It is clear from the recent feasibility report on Fulfilling the Vision that parishioners are very concerned about the physical plant of St. Paul’s, and I suspect that they might well opt for limestone steps if asked, even if such steps were more expensive than concrete ones. No one has asked, however, which seems to have become the way business is conducted at St. Paul’s these days.

The second issue is whether we are going to provide handicapped access at the front of the building. I suggested back in May—see “Do We Really Want to Repair the Steps”—that we could use the excuse of repairing the steps to the narthex to provide handicapped access via a ramp from Mayfair Drive. Stairs last MayThe plan for Fulfilling the Vision—now on hold, of course—proposed an alternative plan that would have sloped the pavement in front of the building upward to provide handicapped access from Washington Road. (See “Fulfilling the Vision, Part 1.”) The plans for the present repair connects the front pavement to the Mayfair entrance exactly as it has been. But what if we alter the pavement in front of the building? (It is in poor condition in any case, and a good case could be made for replacing it.) I question whether we should carry out any project involving access to the narthex before we have a comprehensive plan for the front of the church. Because the appearance of the building is affected, that plan should be one at least presented to parishioners, if not actually endorsed by them.

Do we need handicapped access to the narthex? Whenever I bring up the subject, I am told that that is what the elevator is for. After all, we wisely spent the money necessary for an elevator that reaches every level of the church, save for the choir room and chancel. (One might ask for a sign pointing down Mayfair and labeled “Parking and Handicapped Access” or some such, by the way.) One must admit, though, that there is something symbolic in everyone’s being able to enter the church at the front. The parking lot entrance for the handicapped seems a bit like a back-door entrance for “colored.” (I grew up in the South.) Perhaps a more compelling argument for accessibility, however, is for a handicapped exit. In case of fire, the elevator should not be used. What is someone in a wheelchair supposed to do if there is no exit without stairs?

That said, neither plan for handicapped access to the narthex is without its problems. A ramp from Mayfair Drive would have to be long if it were not to be too steep. Access from Washington Road as proposed in Fulfilling the Vision would have significantly changed the building’s façade. Moreover, Washington Road is not an ideal place to discharge passengers, particularly handicapped ones, from an automobile. Even if we installed some sort of driveway in front of the building, the lack of parking would be problematic, particularly for handicapped drivers. The only good solution I see to this problem would be to provide handicapped-only parking parallel to the street but cutting into the existing sidewalk and lawn. Such parking would need to be without a curb to facilitate egress from vehicles.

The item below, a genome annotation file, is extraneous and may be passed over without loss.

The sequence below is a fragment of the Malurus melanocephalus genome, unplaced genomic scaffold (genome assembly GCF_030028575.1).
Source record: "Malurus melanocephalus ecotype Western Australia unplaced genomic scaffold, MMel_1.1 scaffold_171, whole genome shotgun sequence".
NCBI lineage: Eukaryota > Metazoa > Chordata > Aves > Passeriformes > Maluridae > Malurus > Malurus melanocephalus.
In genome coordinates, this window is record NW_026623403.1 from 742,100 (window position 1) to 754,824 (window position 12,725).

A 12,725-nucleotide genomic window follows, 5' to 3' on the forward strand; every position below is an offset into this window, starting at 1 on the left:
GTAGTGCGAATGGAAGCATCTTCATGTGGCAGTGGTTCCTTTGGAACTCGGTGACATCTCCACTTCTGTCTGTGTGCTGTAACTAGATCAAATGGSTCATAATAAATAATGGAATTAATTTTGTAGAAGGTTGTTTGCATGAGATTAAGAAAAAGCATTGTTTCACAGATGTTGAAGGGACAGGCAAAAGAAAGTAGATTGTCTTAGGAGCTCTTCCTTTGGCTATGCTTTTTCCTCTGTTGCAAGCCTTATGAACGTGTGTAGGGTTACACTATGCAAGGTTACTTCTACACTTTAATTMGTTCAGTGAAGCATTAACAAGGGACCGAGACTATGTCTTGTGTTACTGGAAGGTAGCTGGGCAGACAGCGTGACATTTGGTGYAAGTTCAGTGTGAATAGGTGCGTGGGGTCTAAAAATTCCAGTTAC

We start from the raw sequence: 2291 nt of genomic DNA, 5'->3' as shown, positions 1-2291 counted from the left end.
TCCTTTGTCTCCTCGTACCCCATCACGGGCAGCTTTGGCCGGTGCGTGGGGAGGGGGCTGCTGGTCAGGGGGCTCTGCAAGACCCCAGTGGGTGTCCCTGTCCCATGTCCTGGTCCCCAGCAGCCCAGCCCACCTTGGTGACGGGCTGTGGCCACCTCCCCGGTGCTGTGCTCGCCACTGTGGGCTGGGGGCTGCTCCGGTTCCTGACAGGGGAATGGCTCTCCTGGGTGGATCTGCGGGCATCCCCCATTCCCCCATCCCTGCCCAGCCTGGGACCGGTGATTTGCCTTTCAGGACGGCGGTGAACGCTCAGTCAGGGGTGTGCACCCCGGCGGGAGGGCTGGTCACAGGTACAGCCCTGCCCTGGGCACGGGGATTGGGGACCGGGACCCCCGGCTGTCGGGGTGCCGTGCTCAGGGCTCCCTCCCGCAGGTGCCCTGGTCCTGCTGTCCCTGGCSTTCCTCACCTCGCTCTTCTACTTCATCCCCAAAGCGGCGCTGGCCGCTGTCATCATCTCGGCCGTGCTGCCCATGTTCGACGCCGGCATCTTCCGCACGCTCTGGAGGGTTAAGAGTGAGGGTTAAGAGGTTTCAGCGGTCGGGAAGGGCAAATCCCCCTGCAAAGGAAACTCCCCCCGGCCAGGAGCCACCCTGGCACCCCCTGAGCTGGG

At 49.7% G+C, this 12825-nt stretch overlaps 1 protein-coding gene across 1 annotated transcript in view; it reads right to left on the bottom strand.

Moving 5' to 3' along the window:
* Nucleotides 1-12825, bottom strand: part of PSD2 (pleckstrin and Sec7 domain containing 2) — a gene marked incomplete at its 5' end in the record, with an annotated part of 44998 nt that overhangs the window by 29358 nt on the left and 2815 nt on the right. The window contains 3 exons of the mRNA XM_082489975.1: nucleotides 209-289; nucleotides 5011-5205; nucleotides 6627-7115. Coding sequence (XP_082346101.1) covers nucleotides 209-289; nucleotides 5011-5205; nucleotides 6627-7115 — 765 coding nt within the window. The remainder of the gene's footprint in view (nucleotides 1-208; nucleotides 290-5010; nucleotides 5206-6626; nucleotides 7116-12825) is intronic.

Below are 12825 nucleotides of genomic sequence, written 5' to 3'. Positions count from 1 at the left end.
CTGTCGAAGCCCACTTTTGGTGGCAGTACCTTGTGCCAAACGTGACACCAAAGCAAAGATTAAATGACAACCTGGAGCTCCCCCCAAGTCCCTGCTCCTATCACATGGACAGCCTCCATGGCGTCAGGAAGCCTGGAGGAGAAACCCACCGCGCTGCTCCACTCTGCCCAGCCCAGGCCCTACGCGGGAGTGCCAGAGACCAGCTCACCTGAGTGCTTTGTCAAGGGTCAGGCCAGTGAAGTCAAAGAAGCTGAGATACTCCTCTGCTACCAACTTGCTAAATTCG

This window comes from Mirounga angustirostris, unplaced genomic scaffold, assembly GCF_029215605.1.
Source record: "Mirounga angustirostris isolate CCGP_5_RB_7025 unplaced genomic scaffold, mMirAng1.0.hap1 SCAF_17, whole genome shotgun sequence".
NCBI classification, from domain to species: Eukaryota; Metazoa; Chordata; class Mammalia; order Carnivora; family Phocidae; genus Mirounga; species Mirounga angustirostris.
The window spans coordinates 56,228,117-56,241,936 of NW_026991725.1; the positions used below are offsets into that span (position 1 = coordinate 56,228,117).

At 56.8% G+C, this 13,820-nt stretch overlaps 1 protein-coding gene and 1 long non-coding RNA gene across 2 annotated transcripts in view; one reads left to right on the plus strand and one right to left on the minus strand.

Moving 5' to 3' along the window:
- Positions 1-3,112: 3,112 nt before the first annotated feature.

My current idea for providing handicapped access in front of the church would indeed add a parking area off Washington Road as I have described. I would build a larger paved plaza in front of the church, leaving the front steps as they are. I would build a ramp from that plaza to the side door of the narthex. As it happens, the existing sidewalk from the front of the church to the side entrance actually slopes downward; we had more steps on the side than in the front. This sidewalk could be regraded to go upward. This plan, of course, would require demolition of much of what is about to be built.

Sunday, September 5, 2010

Great Day for Music

It was a wonderful day for music at today’s 10:30 service! I hardly know where to start in describing it.

The hymns included “Lift high the cross” (#473) as the processional, “Praise the Lord through every nation” (#484, employing the familiar “Sleepers wake” tune harmonized by J.S. Bach) as the sequence hymn, and “Praise to the living God!” (#372, to the Hebrew melody “Leoni”) as the recessional.

The choir sang Martin How’s “Day by Day,” which was lovely, but which was outshown by solists. Mezzo soprano Kathleen Hendricks sang Adolphe Schlosser’s “He that keepeth Israel” during communion. (This seems to be a popular solo, though I know nothing—and could discover nothing—of Schlosser.) Doug Starr played the very interesting “Galeries ancien” by contemporary composer Dennis Janzer as the postlude.

Despite those lovely performances, the star musician of the day was Alexandra Thompson. Alexa played two movements from Bach’s Cello Suite No. 5. Before the service, she played the Prelude, and, during communion, she played the Allemande.

I first heard Alexa play at St. Paul’s when she was about 12, and I was struck by her musicianship even them. She is now studying to become a professional cellist, and she has passed the point where I can identify any imperfections in her playing. After the Allemande, I just wanted to sit quietly and meditate on what I had heard.

Alexandra Thompson is not the first musician to grow up at St. Paul’s. Doug should be commended for providing what encouragement he has to these musicians by allowing them to play at services and concerts. Certainly, the parish has greatly benefited from their musical talents.

Executive Summary of Feasibility Study Report